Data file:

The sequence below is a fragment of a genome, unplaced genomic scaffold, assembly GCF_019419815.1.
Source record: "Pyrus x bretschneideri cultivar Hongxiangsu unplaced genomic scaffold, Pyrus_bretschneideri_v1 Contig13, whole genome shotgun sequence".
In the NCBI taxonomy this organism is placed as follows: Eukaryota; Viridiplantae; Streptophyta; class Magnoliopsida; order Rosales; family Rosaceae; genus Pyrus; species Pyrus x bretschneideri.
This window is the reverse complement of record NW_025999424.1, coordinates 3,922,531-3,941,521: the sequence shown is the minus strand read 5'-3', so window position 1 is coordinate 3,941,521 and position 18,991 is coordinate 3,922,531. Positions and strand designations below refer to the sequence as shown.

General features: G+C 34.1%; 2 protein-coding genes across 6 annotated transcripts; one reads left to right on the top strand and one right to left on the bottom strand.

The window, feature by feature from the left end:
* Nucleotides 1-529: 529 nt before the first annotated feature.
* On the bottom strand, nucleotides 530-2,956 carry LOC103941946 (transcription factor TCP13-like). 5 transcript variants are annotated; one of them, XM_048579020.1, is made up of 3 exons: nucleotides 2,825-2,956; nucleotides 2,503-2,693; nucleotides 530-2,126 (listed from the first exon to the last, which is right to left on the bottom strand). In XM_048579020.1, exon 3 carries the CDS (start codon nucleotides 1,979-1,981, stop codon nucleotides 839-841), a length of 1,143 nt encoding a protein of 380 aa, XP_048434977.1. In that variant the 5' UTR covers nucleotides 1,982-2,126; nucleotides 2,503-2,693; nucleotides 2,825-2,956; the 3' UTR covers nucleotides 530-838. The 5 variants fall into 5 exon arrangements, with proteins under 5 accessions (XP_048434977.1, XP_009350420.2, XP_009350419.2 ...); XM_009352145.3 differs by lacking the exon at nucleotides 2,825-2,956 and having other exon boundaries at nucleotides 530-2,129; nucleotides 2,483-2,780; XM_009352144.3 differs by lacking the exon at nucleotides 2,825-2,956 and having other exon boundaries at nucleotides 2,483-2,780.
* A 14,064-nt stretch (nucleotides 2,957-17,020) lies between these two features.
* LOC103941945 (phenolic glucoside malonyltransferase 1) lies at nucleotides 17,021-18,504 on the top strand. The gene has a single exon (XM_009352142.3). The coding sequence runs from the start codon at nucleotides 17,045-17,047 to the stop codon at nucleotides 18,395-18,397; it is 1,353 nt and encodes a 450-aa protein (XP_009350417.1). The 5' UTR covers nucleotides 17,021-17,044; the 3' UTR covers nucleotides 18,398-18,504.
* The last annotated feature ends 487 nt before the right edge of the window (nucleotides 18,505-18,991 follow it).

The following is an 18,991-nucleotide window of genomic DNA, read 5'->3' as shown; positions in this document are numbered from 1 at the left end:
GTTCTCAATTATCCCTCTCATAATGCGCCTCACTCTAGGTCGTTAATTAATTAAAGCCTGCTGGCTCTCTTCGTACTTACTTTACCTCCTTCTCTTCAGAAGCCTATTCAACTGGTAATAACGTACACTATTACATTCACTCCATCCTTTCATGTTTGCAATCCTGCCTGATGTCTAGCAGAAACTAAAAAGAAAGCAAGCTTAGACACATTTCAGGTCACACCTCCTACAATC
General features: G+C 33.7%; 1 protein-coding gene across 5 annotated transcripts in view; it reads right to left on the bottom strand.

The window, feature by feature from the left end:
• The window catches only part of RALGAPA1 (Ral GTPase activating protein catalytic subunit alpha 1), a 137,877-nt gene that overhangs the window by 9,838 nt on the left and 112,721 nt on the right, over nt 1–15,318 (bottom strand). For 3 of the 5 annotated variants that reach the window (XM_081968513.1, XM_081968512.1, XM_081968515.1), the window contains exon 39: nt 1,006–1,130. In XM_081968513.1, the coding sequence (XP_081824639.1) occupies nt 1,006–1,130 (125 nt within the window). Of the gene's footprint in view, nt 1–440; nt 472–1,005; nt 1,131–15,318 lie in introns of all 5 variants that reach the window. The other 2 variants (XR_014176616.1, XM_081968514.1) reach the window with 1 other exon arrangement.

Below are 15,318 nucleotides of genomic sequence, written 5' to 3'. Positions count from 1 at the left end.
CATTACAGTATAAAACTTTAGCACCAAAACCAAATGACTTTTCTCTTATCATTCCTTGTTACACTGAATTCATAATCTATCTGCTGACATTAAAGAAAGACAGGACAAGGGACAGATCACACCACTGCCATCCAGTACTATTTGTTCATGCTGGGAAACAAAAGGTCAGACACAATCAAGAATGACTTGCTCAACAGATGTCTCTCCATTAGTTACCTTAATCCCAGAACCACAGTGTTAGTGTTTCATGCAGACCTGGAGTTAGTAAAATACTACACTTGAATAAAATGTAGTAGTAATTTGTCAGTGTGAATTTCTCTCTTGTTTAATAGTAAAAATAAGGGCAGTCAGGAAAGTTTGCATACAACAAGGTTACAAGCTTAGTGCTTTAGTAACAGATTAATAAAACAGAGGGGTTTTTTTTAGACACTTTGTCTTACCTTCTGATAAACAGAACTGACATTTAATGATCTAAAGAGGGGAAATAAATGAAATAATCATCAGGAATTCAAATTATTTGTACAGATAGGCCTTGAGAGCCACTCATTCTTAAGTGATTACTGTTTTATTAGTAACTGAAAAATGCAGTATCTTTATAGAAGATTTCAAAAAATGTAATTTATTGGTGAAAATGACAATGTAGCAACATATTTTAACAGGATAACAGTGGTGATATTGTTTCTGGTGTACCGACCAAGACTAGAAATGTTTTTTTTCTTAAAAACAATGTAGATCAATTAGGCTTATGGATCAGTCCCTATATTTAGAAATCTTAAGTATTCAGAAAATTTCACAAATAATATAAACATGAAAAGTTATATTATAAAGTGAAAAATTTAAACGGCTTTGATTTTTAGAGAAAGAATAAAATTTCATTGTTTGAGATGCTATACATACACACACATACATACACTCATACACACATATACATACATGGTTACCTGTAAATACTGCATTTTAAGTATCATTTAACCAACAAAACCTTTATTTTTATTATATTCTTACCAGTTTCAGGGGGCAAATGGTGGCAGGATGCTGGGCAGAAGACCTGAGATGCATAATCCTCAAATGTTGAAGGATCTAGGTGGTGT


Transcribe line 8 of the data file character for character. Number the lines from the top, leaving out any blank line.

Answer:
* On the bottom strand, nucleotides 530-2,956 carry LOC103941946 (transcription factor TCP13-like). 5 transcript variants are annotated; one of them, XM_048579020.1, is made up of 3 exons: nucleotides 2,825-2,956; nucleotides 2,503-2,693; nucleotides 530-2,126 (listed from the first exon to the last, which is right to left on the bottom strand). In XM_048579020.1, exon 3 carries the CDS (start codon nucleotides 1,979-1,981, stop codon nucleotides 839-841), a length of 1,143 nt encoding a protein of 380 aa, XP_048434977.1. In that variant the 5' UTR covers nucleotides 1,982-2,126; nucleotides 2,503-2,693; nucleotides 2,825-2,956; the 3' UTR covers nucleotides 530-838. The 5 variants fall into 5 exon arrangements, with proteins under 5 accessions (XP_048434977.1, XP_009350420.2, XP_009350419.2 ...); XM_009352145.3 differs by lacking the exon at nucleotides 2,825-2,956 and having other exon boundaries at nucleotides 530-2,129; nucleotides 2,483-2,780; XM_009352144.3 differs by lacking the exon at nucleotides 2,825-2,956 and having other exon boundaries at nucleotides 2,483-2,780.